Sunday, February 3, 2008

Sourdough Lore

The oldest method of processing food, except for fire, of course, is wild yeast. In fact, the Mesopotamians first used yeast to brew beer as long ago as 6000 B.C. However, it wasn't until three thousand years later, when the Egyptians experimented with cooking methods, that someone figured out that yeast could be used to make bread rise.

The ancient Greeks and Romans, being a bit more flamboyant, at least as far as bread is concerned, embellished on Egyptian bread "recipes" and added olives, various fruits, seeds, and herbs to their own concoctions, thus coming up with something more elaborate.

We do know that the development of sourdough bread came much, much later. What isn't known, however, is if the invention of this very tasty bread came about because someone was an inspired chef who decided to use old, souring dough from a previous loaf of bread to create something new and different, or whether the creator or the sourdough bread many of us love so much was just a very lazy cook. Whichever, we owe him, or her, a debt of gratitude. (Although I'd love to believe the "inventor" was an inspired chef, I'm betting it was a very lazy cook or a cook who sadly, at the time, at least, had far too little with which to work.)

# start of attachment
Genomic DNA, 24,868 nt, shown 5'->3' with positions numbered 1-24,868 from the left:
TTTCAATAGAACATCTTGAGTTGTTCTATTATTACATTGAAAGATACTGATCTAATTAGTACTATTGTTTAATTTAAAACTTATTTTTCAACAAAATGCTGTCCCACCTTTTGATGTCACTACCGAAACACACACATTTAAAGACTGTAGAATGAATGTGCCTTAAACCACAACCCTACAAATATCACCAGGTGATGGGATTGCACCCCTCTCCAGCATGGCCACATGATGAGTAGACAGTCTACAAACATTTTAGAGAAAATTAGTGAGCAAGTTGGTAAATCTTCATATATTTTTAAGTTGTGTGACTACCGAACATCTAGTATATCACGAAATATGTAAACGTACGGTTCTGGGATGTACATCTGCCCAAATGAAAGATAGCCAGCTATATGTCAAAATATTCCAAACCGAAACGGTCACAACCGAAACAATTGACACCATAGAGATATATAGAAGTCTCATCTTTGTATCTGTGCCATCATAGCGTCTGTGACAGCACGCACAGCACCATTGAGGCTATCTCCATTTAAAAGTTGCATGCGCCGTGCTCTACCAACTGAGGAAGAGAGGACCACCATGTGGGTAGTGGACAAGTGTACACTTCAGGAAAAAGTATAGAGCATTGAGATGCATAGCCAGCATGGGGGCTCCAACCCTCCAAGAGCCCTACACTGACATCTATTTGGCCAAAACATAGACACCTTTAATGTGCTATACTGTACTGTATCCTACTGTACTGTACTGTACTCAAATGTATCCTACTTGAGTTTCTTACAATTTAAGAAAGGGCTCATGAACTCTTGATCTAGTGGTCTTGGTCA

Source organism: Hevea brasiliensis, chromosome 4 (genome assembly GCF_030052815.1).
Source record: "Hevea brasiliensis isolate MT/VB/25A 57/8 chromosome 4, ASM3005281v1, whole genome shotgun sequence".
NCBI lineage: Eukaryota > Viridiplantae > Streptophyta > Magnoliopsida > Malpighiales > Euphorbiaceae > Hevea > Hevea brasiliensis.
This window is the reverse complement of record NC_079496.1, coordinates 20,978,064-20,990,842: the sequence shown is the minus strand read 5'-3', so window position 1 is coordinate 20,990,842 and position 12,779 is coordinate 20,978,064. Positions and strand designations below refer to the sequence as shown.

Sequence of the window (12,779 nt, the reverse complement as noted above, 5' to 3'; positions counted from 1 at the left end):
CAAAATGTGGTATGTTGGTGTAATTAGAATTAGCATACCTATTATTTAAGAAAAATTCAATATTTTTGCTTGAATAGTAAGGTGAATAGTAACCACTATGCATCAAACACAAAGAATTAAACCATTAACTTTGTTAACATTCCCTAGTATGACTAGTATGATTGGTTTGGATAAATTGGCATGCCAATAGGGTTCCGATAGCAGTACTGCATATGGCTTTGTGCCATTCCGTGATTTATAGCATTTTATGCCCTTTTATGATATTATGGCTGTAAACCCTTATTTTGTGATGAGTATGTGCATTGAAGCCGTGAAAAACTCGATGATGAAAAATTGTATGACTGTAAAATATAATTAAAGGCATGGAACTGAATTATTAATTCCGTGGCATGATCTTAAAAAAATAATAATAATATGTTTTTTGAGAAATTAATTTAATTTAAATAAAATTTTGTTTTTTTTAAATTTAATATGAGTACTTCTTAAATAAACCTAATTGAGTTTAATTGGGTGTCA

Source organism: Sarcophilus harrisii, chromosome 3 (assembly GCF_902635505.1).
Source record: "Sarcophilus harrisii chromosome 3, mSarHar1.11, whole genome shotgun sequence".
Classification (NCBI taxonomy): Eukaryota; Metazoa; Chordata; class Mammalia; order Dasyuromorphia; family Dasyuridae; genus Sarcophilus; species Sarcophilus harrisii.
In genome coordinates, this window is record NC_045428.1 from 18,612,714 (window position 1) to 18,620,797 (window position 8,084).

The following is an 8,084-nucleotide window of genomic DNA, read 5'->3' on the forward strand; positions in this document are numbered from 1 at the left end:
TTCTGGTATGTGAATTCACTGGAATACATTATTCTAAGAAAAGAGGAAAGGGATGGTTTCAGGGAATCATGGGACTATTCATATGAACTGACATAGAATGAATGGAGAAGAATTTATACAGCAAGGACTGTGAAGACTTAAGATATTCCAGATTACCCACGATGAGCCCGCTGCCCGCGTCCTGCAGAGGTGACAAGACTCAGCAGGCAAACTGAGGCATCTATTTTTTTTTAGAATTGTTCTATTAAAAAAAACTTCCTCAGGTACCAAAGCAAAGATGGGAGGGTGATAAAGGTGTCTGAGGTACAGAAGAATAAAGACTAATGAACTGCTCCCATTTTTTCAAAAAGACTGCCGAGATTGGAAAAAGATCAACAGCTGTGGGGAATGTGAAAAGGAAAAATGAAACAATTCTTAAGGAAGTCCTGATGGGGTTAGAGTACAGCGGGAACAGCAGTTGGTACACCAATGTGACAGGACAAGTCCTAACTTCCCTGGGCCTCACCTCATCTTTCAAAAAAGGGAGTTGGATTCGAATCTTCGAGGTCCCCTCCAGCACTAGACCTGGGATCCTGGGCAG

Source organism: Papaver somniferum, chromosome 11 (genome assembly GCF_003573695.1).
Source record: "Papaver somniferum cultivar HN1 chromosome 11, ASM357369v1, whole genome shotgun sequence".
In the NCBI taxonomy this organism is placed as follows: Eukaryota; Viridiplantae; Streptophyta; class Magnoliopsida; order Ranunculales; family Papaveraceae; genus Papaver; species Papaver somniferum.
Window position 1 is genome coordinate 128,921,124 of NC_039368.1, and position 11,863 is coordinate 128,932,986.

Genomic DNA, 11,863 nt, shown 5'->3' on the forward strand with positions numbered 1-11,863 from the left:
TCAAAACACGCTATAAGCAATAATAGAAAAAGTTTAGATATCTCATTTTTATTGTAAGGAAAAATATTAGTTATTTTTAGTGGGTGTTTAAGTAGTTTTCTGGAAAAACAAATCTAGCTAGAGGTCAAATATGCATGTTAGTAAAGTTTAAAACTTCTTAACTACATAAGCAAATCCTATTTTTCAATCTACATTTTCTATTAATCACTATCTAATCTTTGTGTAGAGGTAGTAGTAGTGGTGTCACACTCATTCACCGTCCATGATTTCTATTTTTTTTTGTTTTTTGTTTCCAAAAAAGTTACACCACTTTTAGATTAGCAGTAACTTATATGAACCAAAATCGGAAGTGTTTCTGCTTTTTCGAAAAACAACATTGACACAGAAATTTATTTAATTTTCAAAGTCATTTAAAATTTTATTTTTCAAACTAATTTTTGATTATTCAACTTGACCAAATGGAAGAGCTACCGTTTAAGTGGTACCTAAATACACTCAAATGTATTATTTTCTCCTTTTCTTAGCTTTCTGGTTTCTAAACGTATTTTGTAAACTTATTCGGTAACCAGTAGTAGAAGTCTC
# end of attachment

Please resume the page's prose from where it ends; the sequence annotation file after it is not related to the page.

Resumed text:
The first recorded instance of the use of sourdough bread occurred when the ships of the Spanish Armada arrived in the US with a sourdough starter pot. From that time on, there was no looking back.

California's gold rush played a part in making San Francisco the "home" of sourdough bread in the US when the Boudin family, master bakers from France, arrived in the area. Intrigued by the taste and uniqueness of sourdough, they established a bakery and their bread soon became famous, especially with the miners who crowded their shop every morning. This bakery, which is still famous in San Francisco, has been using the same "Mother dough" starter since 1849. The recipe was almost destroyed in the Great San Francisco Earthquake of 1906, however Louise Boudin, recognizing its importance to her family, risked her own life to save it

Bread is one of life's staples. If you want to be taken seriously as a cook, especially a gourmet cook, you'll master the art of bread making. And if you want to include one of the tastiest and best loved of all the various breads, you'll master the art of making sourdough.

Good luck!

No comments: